Order of the Fleur de Lys

The ‘Order’ of the Fleur de Lys is a regiment of Scottish mercenaries based primarily in France but serving across Europe. The title is purely honorific; it is not a chivalric or military order.

The order consisted of Scottish mercenaries originally serving King Charles VII in the 1420s. The king formed the Scottish Guard as his personal bodyguard in 1418, but more Scottish soldiers served the king than could be accomodated in Charles VII’s household. These Scots formed the Compagnie des gentilhommes Ecossais and wore the symbol of the fleur-de-lys on the left breast of their surcoats to show their loyalty to the French crown. The company later served René, the duc d’Anjou, in the 1440s and it was René, after inheriting the crown of the Kingdom of Naples, who conferred the title of ‘order’ on the Scots; the order claimed the chapel of the château d’Angers, one of René’s holdings, as its spiritual center and the colonel of the regiment was called the sovereign grandmaster, with the colonelcy restricted to members of the Montgomery, Sforza, or Medici families thereafter.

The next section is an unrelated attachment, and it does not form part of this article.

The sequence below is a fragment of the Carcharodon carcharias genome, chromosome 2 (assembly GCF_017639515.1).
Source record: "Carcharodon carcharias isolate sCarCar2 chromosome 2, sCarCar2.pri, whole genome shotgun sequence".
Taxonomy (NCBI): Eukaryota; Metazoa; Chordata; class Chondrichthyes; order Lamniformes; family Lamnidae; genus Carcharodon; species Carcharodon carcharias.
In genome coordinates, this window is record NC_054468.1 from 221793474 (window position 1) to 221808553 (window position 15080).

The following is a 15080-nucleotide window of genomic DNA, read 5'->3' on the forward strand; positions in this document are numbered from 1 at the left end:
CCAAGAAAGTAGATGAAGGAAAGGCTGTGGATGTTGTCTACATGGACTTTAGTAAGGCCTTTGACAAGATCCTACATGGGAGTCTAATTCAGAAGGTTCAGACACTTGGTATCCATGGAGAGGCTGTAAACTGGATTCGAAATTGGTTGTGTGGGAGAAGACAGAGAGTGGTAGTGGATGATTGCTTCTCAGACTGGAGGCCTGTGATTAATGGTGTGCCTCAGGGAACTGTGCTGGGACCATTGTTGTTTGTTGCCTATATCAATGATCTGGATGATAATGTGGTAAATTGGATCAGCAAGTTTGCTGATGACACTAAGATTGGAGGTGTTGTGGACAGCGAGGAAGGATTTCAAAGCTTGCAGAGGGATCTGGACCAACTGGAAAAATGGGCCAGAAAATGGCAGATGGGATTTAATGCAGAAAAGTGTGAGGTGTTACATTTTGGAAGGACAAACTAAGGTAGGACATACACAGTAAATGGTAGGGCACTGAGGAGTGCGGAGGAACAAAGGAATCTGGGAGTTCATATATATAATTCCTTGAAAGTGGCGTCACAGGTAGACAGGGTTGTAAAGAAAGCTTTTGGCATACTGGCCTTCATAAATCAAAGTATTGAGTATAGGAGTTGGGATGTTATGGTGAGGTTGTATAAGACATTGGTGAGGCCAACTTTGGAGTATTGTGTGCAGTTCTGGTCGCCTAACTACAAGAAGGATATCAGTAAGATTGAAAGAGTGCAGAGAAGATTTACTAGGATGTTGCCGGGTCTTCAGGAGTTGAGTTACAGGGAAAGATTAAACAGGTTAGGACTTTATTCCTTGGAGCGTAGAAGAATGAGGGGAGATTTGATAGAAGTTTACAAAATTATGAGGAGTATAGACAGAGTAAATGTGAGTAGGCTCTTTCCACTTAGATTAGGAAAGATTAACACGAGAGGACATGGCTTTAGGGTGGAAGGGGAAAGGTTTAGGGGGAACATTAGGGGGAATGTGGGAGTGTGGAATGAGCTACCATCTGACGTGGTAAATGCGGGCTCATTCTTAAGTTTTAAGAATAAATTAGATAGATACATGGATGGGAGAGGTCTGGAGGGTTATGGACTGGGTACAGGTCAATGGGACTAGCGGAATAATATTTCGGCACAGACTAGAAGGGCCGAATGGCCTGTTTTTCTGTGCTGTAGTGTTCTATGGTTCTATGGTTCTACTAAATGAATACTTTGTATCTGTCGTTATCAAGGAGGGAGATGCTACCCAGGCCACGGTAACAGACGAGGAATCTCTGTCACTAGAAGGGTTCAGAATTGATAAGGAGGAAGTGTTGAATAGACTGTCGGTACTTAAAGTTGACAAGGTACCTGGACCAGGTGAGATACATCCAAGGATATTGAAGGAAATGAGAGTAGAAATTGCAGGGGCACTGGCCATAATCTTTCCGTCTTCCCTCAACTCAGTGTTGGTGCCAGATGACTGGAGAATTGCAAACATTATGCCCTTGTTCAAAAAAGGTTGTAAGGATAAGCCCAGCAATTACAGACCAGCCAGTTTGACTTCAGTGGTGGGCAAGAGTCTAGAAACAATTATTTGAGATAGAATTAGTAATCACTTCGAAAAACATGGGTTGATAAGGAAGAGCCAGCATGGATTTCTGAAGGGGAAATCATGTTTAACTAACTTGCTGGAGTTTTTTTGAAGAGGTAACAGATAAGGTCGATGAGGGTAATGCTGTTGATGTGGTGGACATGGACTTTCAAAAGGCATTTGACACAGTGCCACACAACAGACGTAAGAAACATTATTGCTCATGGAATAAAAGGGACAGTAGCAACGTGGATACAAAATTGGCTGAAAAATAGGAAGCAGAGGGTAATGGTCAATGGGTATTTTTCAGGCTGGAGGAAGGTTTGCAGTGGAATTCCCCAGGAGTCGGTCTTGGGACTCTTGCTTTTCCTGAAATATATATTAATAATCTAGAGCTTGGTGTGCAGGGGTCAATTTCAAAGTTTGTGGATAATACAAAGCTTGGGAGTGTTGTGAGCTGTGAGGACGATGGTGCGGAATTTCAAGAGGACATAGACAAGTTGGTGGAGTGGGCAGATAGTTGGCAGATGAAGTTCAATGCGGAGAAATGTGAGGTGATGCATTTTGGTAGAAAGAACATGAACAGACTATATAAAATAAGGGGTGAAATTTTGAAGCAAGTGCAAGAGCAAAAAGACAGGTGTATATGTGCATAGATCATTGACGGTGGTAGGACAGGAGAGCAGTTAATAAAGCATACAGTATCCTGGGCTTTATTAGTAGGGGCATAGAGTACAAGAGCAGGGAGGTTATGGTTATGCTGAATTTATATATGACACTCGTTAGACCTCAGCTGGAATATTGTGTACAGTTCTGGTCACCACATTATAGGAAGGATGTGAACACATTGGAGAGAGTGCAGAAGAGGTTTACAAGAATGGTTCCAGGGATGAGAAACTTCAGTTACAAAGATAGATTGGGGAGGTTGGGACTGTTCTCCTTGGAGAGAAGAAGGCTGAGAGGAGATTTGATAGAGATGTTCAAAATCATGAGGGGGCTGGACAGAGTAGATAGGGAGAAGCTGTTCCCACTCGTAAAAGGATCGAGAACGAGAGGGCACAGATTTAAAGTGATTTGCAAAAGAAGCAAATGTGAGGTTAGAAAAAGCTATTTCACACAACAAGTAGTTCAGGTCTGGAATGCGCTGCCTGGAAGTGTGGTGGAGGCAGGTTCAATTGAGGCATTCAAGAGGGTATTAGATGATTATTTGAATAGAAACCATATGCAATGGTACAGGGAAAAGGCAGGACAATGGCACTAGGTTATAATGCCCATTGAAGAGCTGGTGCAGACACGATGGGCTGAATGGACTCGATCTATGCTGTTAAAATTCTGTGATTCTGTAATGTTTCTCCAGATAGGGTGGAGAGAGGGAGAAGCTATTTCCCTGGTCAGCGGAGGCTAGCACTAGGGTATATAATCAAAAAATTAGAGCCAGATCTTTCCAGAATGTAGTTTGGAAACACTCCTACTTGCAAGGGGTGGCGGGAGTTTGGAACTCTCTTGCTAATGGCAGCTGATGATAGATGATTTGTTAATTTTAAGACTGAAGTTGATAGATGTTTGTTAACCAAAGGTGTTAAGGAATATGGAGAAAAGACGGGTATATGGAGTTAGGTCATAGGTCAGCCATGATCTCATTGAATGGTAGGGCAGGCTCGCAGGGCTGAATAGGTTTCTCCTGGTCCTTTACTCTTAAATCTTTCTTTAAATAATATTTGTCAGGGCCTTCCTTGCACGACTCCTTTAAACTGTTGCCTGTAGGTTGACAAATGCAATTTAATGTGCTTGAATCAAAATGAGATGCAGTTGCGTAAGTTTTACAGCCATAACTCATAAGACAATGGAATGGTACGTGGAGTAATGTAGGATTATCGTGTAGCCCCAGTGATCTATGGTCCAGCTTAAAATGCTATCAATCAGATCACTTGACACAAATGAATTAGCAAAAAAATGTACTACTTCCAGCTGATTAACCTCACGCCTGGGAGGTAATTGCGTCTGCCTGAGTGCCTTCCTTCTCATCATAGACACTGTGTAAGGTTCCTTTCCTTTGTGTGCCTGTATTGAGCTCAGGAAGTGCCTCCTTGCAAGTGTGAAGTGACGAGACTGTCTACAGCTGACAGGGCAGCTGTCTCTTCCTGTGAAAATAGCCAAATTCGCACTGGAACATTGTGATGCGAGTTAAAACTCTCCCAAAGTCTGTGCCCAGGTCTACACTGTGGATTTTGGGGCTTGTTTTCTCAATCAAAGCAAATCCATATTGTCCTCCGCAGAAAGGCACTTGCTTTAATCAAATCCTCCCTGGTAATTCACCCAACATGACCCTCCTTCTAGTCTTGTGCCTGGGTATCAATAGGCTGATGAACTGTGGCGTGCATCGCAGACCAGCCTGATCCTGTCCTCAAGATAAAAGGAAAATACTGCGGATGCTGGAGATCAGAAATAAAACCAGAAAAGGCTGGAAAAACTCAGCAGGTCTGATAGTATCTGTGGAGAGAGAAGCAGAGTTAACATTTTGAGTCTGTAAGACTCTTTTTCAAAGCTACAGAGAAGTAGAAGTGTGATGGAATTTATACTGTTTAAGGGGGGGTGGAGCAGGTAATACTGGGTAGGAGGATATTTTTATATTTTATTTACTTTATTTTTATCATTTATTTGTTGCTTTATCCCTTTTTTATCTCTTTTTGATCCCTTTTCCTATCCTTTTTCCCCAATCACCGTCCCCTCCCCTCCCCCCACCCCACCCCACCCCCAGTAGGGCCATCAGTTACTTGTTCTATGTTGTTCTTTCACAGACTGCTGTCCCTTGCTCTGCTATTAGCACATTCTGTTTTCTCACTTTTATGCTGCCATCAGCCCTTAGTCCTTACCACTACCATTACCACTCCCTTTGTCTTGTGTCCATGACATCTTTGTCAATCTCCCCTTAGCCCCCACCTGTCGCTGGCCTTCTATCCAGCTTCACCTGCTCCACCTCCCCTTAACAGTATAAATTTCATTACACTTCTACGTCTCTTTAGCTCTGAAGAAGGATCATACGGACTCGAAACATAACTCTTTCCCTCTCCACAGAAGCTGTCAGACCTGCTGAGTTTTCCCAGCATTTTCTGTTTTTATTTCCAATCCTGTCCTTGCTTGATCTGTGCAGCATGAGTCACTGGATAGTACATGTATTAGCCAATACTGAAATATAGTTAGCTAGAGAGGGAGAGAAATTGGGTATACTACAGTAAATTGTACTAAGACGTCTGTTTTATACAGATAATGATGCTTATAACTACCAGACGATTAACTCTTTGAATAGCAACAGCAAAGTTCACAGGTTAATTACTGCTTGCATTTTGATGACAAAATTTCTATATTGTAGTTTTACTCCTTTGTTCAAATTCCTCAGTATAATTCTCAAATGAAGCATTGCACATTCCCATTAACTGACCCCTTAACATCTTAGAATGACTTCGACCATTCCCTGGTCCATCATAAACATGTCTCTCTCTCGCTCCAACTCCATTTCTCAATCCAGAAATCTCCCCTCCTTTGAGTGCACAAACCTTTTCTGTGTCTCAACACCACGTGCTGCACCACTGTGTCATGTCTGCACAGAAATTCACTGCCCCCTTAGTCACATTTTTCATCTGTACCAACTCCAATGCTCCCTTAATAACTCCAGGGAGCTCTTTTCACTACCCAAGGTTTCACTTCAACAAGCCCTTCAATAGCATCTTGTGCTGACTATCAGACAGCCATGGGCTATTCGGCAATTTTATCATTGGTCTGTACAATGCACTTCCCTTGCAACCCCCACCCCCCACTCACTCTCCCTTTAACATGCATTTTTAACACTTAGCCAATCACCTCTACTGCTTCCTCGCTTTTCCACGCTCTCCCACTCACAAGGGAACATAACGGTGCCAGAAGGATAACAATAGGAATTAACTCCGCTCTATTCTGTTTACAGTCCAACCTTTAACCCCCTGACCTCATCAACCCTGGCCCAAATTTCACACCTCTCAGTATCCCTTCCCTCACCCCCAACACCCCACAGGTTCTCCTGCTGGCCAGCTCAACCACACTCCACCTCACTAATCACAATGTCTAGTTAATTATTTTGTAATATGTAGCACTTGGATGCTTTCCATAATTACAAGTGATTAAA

Despite possessing the trappings of a chivalric order, the Scots remained mercenaries, fighting for the duke of Milan in Serbia against the Turks, to restore the Serbian king to his throne. Despite having an Italian grandmaster for a time, the Scots still considered themselves loyal to the crown of France, and despite continuing service abroad in the subsequent centuries, the Order of the Fleur dy Lys continued to remain based in France.

The regiment is a mixed formation of cavalry and infrantry, consisting of carabiners and musketeers and piquiers. The companies of the regiment often serve independently from the others, such as the cavalry’s service to the Dutch in the first part of the 17th century.

Order of the Fleur de Lys

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